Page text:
Book Review: Raju Bharatan’s Asha Bhosle: A Musical Biography

At the risk of being labelled an iconoclast and being trolled by diehard Lata fans, I have mentioned several times on this blog how much I like Asha Bhonsle. It’s not that I don’t like Lata: I do, very much, and there are many, many songs of hers that I cannot imagine anyone else singing, or singing better than she does. But when I think of Asha, of Aage bhi jaane na tu and Saba se yeh keh do and Yehi woh jagah hai… I cannot help but think that Asha is too often unfairly dismissed as being second to her Didi.

So, when I was offered a chance to review Raju Bharatan’s Asha Bhosle: A Musical Biography (Hay House Publishers India Pvt Ltd, ₹599, 332 pages), I jumped at it. (If you want to read a shorter and more tactful review, read the one I wrote for The New Indian Express, here).

Raju Bharatan's 'Asha Bhosle: A Musical Biography'

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Asha in Ten Moods

A couple of months back, blog reader Shalini alerted me to the fact that this year was Asha Bhonsle’s 80th birthday. Would I be doing a special post to mark the occasion? I hadn’t known that it was such a landmark birthday for Asha, but I couldn’t miss this opportunity, because—at the risk of being labeled an iconoclast and inviting censure (and possible debates?)—I have to admit that I tend to prefer Asha to her sister Lata.

Unfortunately, most people tend to associate Asha Bhonsle only with the sultry, ‘cabaret’ songs that she sang for umpteen songs picturised on vamps, all the way from Helen to Parveen Babi. Few remember that Asha’s was also the voice of the hauntingly beautiful Yehi woh jagah hai, or the bhajan Tora man darpan kehlaaye.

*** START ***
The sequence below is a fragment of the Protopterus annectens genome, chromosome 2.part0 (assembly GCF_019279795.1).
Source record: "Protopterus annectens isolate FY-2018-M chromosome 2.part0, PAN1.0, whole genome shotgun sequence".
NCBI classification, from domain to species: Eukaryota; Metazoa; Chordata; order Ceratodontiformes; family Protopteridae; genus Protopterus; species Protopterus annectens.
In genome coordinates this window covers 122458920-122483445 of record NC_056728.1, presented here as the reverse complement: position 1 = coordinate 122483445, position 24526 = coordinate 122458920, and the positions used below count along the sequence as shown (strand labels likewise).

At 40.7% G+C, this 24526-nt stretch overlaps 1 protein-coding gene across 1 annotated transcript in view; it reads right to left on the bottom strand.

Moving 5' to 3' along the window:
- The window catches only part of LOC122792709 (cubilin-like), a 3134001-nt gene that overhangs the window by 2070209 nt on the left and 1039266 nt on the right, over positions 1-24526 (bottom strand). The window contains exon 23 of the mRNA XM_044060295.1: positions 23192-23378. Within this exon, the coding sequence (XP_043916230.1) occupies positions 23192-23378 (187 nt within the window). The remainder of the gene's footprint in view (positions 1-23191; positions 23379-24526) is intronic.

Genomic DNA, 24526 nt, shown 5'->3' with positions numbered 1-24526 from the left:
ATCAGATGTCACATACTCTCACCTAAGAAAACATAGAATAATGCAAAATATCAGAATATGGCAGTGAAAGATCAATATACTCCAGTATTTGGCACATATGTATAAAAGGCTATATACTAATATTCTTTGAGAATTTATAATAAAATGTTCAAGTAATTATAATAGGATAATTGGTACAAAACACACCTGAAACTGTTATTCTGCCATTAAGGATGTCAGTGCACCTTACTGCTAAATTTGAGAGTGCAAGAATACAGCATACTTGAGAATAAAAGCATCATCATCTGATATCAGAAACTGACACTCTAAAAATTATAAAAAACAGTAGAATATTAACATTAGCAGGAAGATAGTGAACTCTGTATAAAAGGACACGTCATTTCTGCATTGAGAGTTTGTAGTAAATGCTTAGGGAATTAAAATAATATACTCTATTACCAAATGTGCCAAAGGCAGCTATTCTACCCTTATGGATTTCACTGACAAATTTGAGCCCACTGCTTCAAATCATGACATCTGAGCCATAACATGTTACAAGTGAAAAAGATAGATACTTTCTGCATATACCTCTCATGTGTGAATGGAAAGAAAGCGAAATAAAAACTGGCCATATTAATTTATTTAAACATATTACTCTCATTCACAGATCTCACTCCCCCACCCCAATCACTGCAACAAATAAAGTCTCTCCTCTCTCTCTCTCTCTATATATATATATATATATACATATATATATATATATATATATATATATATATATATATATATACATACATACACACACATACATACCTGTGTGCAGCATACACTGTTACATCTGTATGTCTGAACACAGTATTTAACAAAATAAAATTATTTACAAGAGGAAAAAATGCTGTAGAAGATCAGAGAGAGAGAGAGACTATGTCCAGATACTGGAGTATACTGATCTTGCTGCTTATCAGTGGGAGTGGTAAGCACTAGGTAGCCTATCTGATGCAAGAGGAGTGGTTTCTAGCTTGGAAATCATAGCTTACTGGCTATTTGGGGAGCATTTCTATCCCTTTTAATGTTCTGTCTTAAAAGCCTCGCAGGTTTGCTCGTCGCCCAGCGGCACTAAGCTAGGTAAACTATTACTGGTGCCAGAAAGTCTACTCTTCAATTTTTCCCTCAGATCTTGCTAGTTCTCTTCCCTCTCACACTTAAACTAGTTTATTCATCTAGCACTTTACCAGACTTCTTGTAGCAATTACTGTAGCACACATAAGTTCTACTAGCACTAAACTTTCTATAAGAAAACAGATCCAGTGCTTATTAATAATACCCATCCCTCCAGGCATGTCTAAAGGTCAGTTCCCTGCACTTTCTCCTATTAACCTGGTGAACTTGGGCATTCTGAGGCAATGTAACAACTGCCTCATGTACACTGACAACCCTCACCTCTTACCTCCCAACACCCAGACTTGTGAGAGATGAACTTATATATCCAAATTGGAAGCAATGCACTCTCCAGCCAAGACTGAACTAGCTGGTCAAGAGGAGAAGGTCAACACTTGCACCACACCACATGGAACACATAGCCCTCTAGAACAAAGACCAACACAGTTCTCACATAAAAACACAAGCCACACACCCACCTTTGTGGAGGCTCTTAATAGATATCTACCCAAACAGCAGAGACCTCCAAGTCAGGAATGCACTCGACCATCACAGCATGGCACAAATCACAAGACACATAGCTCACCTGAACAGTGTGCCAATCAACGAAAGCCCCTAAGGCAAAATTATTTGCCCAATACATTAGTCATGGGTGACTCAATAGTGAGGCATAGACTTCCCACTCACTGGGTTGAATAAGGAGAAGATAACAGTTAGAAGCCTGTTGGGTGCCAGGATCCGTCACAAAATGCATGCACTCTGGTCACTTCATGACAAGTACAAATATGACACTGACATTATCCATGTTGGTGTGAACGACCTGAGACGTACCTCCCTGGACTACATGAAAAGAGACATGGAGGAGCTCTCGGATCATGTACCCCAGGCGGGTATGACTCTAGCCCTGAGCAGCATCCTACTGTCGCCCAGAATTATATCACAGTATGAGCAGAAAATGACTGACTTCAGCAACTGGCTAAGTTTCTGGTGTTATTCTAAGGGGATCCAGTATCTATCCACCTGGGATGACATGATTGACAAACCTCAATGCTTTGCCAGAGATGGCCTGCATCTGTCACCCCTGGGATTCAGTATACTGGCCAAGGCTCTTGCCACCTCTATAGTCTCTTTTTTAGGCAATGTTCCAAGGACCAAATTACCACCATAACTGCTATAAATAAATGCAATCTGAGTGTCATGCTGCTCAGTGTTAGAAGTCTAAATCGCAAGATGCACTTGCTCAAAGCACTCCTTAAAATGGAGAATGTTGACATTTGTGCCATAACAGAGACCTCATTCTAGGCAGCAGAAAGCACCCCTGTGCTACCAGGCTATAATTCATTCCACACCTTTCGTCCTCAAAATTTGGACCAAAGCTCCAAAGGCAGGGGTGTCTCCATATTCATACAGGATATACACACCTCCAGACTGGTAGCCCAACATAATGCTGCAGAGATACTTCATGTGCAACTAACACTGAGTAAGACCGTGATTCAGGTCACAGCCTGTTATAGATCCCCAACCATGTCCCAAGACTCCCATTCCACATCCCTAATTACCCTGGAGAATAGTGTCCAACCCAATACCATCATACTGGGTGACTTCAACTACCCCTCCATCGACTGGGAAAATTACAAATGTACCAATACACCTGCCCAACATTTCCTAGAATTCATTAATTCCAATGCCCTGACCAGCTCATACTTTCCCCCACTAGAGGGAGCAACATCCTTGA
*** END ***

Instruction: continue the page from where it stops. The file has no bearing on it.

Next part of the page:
To compile a list of my ten favourite Asha Bhonsle songs would be impossible; there are far too many Asha songs that are simply out of this world as far as I’m concerned. So I decided to celebrate Asha’s birthday with this list: ten Asha solos, from pre-70s films, all in different moods. Not merely seductive, not merely cheerful or come-hither, but songs that are proof of Asha’s superb versatility. As always, these are from films I’ve seen.

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Ten of my favourite Mahendra Kapoor songs

A little over a month ago, when I reviewed Humraaz, one thing (among the many) that I liked about the film was the music, one of the few soundtracks dominated by Mahendra Kapoor. Praise for Mahendra Kapoor drew mixed reactions: he’s underrated, he shouts, he’s good only for Punjabi songs, he’s versatile… therefore, this post, on Mr Kapoor’s birthday, to celebrate one of Hindi cinema’s uncelebrated singers. Born on January 9th, 1934, Mahendra Kapoor recorded (supposedly) more than 25,000 songs and is believed to be the first Indian singer to have recorded a song in English.


Anyway, without further ado, my top ten list of Mahendra Kapoor’s songs. All from 50’s and 60’s films that I’ve seen, and (to make it a little more interesting for myself) no two songs from the same film. These are in no particular order.

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